Take every opportunity that arises to eat, drink, or even rest. You do not know when you’ll have an opportunity for these things so take advantage when they come.

Environmental Melt
You should melt into your environment whatever it may be. Wilderness, urban, whichever you are in or all. Camouflage takes a big role in wilderness survival. Breaking up your outline, using cover and concealment, using foliage and terrain. Reflective surfaces and movement can be seen for miles. Sometimes you must be hidden in plain sight. If you look like you should be where you are, you’ll find it will be easier to move. Do not draw attention to yourself. Changing your appearance from time to time is also a good practice. Something as simple as removing or adding a hat, coat, or glasses can make a big difference.
Trusting locals is a risky game to play. But if you trust your instincts and find someone to trust, that can get you far. Knowing where you are, the culture, the language always helps.

Perhaps a E and E kit? (escape and evade)

Baseball cap of local sports team-worn in - not brand new
A metro or local map
50 dollars in ones, 500 bucks in twenties
A metro card or bus pass
A pistol with at least 2 spare mags
A good knife
Pepper spray or something non-lethal
A good, small medical kit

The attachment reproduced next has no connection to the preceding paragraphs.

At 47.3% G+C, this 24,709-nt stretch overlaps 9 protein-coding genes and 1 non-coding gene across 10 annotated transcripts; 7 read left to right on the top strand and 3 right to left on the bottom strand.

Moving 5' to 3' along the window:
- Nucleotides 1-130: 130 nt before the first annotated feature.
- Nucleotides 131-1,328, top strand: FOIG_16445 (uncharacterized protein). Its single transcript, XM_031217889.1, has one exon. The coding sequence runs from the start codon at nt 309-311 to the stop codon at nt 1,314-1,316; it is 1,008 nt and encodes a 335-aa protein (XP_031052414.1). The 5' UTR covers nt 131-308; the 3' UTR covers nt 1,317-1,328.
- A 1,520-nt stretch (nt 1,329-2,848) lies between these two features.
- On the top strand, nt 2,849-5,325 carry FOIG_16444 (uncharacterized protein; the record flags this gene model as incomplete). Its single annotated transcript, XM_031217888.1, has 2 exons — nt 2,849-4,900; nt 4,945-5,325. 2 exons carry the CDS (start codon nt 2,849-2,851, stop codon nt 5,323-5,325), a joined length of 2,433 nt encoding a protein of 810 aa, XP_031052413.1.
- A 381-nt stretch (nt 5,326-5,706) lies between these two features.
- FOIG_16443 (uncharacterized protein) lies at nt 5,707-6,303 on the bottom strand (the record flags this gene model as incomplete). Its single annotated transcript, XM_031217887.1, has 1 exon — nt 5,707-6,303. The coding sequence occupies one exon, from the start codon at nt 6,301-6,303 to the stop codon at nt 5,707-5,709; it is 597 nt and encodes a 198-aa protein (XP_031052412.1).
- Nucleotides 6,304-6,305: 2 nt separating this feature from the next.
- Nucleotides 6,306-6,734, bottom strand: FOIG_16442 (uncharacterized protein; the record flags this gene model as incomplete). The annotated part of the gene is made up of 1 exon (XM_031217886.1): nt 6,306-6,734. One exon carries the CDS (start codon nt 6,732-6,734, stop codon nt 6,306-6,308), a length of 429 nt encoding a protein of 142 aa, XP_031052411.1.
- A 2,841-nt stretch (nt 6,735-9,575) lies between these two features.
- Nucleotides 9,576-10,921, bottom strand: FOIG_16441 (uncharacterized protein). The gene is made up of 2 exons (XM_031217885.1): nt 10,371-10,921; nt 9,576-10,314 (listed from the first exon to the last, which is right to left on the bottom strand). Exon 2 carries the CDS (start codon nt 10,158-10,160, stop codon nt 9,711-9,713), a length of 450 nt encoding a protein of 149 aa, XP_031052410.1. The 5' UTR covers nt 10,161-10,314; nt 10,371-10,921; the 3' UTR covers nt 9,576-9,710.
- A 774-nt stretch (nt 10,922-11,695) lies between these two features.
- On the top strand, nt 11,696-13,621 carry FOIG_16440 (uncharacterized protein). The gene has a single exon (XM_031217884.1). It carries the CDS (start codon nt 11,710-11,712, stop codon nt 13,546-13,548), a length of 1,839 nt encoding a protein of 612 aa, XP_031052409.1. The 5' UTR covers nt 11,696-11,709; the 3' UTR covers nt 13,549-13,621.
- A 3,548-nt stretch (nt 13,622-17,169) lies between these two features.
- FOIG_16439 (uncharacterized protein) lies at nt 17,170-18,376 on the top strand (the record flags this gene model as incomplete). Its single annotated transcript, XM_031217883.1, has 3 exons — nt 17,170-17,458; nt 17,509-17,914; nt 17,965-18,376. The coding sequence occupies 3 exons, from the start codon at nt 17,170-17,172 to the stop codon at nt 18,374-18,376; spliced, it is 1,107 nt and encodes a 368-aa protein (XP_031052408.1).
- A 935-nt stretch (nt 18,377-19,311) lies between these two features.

A small notebook with needed contact info - coded (this can be simple - such as add 1 to the first digit, 3 to the second digit, 5 to the 3rd digit, 3 to the 4th digit and 1 to the 5th digit - whatever - be creative)
A few different pair of sunglasses
A reversible jacket of some type
A change of clothes - for me this would be old blue jeans, a hoodie, old sneakers - nothing new and nothing worth mugging me for.
A small bottle of water
A couple of cliff bars

Some "pocket litter" – ie. - a brochure from a public place near where I am. This is to explain what I was doing there if I needed a reason.
Headphones - even if I didn't have anything to plug them into - just having them on, especially with sunglasses - explains to most folks why they shouldn't try to talk to you - because you are "zoned out" listening to your tunes - plus they can't make eye contact with you to get your attention if you have shades on.

Also - if I wanted to blend in I would be careful NOT to walk like a warrior - I would not walk with my posture upright and my head on a swivel in a way that exuded confidence and purpose - I would walk in a loser shuffle to blend in with all the other losers of the world.

Navigation with maps and tools and without them is an important skill to learn. If you don’t know where you’re going, you’ll never get there. If you escape or don’t want to get caught, you need to know where you’re going. Running blindly may get you caught.
These are just ideas. Maybe you have something to add.

Semper Paratus
Check 6